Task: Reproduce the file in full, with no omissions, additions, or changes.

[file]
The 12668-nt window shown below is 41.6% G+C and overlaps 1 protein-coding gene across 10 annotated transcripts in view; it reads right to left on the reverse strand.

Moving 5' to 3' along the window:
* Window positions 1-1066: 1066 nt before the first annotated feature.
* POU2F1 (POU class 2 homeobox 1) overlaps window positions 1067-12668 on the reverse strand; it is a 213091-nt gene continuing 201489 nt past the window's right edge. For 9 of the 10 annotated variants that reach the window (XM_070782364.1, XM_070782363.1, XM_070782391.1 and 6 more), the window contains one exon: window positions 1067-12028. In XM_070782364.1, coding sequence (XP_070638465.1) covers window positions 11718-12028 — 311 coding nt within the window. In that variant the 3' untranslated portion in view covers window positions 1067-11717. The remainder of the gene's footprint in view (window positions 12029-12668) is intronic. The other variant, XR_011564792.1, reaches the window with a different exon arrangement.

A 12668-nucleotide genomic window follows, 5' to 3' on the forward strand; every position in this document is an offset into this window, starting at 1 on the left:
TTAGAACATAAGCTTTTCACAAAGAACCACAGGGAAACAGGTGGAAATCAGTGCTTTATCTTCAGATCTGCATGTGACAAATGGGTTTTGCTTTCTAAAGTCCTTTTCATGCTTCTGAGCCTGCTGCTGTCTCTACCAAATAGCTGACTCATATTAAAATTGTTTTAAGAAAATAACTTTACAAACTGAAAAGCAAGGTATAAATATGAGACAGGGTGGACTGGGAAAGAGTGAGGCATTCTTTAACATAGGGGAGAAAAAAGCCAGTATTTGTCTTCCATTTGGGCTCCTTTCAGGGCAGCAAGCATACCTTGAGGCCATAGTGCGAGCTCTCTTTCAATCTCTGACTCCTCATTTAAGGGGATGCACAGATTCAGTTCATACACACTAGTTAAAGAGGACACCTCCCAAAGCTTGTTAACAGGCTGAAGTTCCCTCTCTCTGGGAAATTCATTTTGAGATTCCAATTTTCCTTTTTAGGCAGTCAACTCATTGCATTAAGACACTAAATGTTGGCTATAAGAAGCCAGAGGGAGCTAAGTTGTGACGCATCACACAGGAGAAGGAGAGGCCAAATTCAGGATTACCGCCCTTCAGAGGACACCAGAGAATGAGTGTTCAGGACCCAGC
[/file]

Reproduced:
The 12668-nt window shown below is 41.6% G+C and overlaps 1 protein-coding gene across 10 annotated transcripts in view; it reads right to left on the reverse strand.

Moving 5' to 3' along the window:
* Window positions 1-1066: 1066 nt before the first annotated feature.
* POU2F1 (POU class 2 homeobox 1) overlaps window positions 1067-12668 on the reverse strand; it is a 213091-nt gene continuing 201489 nt past the window's right edge. For 9 of the 10 annotated variants that reach the window (XM_070782364.1, XM_070782363.1, XM_070782391.1 and 6 more), the window contains one exon: window positions 1067-12028. In XM_070782364.1, coding sequence (XP_070638465.1) covers window positions 11718-12028 — 311 coding nt within the window. In that variant the 3' untranslated portion in view covers window positions 1067-11717. The remainder of the gene's footprint in view (window positions 12029-12668) is intronic. The other variant, XR_011564792.1, reaches the window with a different exon arrangement.

A 12668-nucleotide genomic window follows, 5' to 3' on the forward strand; every position in this document is an offset into this window, starting at 1 on the left:
TTAGAACATAAGCTTTTCACAAAGAACCACAGGGAAACAGGTGGAAATCAGTGCTTTATCTTCAGATCTGCATGTGACAAATGGGTTTTGCTTTCTAAAGTCCTTTTCATGCTTCTGAGCCTGCTGCTGTCTCTACCAAATAGCTGACTCATATTAAAATTGTTTTAAGAAAATAACTTTACAAACTGAAAAGCAAGGTATAAATATGAGACAGGGTGGACTGGGAAAGAGTGAGGCATTCTTTAACATAGGGGAGAAAAAAGCCAGTATTTGTCTTCCATTTGGGCTCCTTTCAGGGCAGCAAGCATACCTTGAGGCCATAGTGCGAGCTCTCTTTCAATCTCTGACTCCTCATTTAAGGGGATGCACAGATTCAGTTCATACACACTAGTTAAAGAGGACACCTCCCAAAGCTTGTTAACAGGCTGAAGTTCCCTCTCTCTGGGAAATTCATTTTGAGATTCCAATTTTCCTTTTTAGGCAGTCAACTCATTGCATTAAGACACTAAATGTTGGCTATAAGAAGCCAGAGGGAGCTAAGTTGTGACGCATCACACAGGAGAAGGAGAGGCCAAATTCAGGATTACCGCCCTTCAGAGGACACCAGAGAATGAGTGTTCAGGACCCAGC